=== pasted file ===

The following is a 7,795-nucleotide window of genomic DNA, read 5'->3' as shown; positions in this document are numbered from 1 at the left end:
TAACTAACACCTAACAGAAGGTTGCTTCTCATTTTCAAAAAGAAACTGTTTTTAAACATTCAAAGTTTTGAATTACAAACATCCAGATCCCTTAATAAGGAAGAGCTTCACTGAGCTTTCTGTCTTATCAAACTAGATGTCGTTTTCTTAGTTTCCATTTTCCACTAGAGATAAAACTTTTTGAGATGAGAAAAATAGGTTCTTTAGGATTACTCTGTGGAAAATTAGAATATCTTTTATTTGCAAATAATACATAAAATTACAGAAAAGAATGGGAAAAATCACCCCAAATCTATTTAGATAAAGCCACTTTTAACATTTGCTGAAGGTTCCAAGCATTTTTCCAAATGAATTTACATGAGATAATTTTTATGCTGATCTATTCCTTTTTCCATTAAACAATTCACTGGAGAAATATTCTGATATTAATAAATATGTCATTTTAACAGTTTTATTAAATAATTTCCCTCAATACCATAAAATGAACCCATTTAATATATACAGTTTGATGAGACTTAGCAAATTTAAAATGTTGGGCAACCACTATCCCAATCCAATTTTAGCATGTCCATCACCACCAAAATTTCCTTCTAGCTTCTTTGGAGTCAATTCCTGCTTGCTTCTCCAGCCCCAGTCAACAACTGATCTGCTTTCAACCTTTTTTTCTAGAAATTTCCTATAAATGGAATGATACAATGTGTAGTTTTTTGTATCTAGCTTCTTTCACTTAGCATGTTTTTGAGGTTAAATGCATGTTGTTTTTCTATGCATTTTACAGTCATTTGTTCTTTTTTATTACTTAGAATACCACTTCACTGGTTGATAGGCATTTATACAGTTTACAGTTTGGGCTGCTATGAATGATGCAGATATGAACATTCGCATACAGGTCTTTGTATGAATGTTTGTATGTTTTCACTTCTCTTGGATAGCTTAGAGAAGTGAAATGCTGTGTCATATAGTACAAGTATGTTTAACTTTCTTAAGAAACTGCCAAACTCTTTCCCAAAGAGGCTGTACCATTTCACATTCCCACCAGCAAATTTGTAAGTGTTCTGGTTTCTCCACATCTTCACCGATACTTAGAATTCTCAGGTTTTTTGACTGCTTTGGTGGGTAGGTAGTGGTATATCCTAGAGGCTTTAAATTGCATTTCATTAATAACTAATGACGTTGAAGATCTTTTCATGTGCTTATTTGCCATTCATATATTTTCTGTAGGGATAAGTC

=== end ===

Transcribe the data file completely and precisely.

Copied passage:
The following is a 7,795-nucleotide window of genomic DNA, read 5'->3' as shown; positions in this document are numbered from 1 at the left end:
TAACTAACACCTAACAGAAGGTTGCTTCTCATTTTCAAAAAGAAACTGTTTTTAAACATTCAAAGTTTTGAATTACAAACATCCAGATCCCTTAATAAGGAAGAGCTTCACTGAGCTTTCTGTCTTATCAAACTAGATGTCGTTTTCTTAGTTTCCATTTTCCACTAGAGATAAAACTTTTTGAGATGAGAAAAATAGGTTCTTTAGGATTACTCTGTGGAAAATTAGAATATCTTTTATTTGCAAATAATACATAAAATTACAGAAAAGAATGGGAAAAATCACCCCAAATCTATTTAGATAAAGCCACTTTTAACATTTGCTGAAGGTTCCAAGCATTTTTCCAAATGAATTTACATGAGATAATTTTTATGCTGATCTATTCCTTTTTCCATTAAACAATTCACTGGAGAAATATTCTGATATTAATAAATATGTCATTTTAACAGTTTTATTAAATAATTTCCCTCAATACCATAAAATGAACCCATTTAATATATACAGTTTGATGAGACTTAGCAAATTTAAAATGTTGGGCAACCACTATCCCAATCCAATTTTAGCATGTCCATCACCACCAAAATTTCCTTCTAGCTTCTTTGGAGTCAATTCCTGCTTGCTTCTCCAGCCCCAGTCAACAACTGATCTGCTTTCAACCTTTTTTTCTAGAAATTTCCTATAAATGGAATGATACAATGTGTAGTTTTTTGTATCTAGCTTCTTTCACTTAGCATGTTTTTGAGGTTAAATGCATGTTGTTTTTCTATGCATTTTACAGTCATTTGTTCTTTTTTATTACTTAGAATACCACTTCACTGGTTGATAGGCATTTATACAGTTTACAGTTTGGGCTGCTATGAATGATGCAGATATGAACATTCGCATACAGGTCTTTGTATGAATGTTTGTATGTTTTCACTTCTCTTGGATAGCTTAGAGAAGTGAAATGCTGTGTCATATAGTACAAGTATGTTTAACTTTCTTAAGAAACTGCCAAACTCTTTCCCAAAGAGGCTGTACCATTTCACATTCCCACCAGCAAATTTGTAAGTGTTCTGGTTTCTCCACATCTTCACCGATACTTAGAATTCTCAGGTTTTTTGACTGCTTTGGTGGGTAGGTAGTGGTATATCCTAGAGGCTTTAAATTGCATTTCATTAATAACTAATGACGTTGAAGATCTTTTCATGTGCTTATTTGCCATTCATATATTTTCTGTAGGGATAAGTC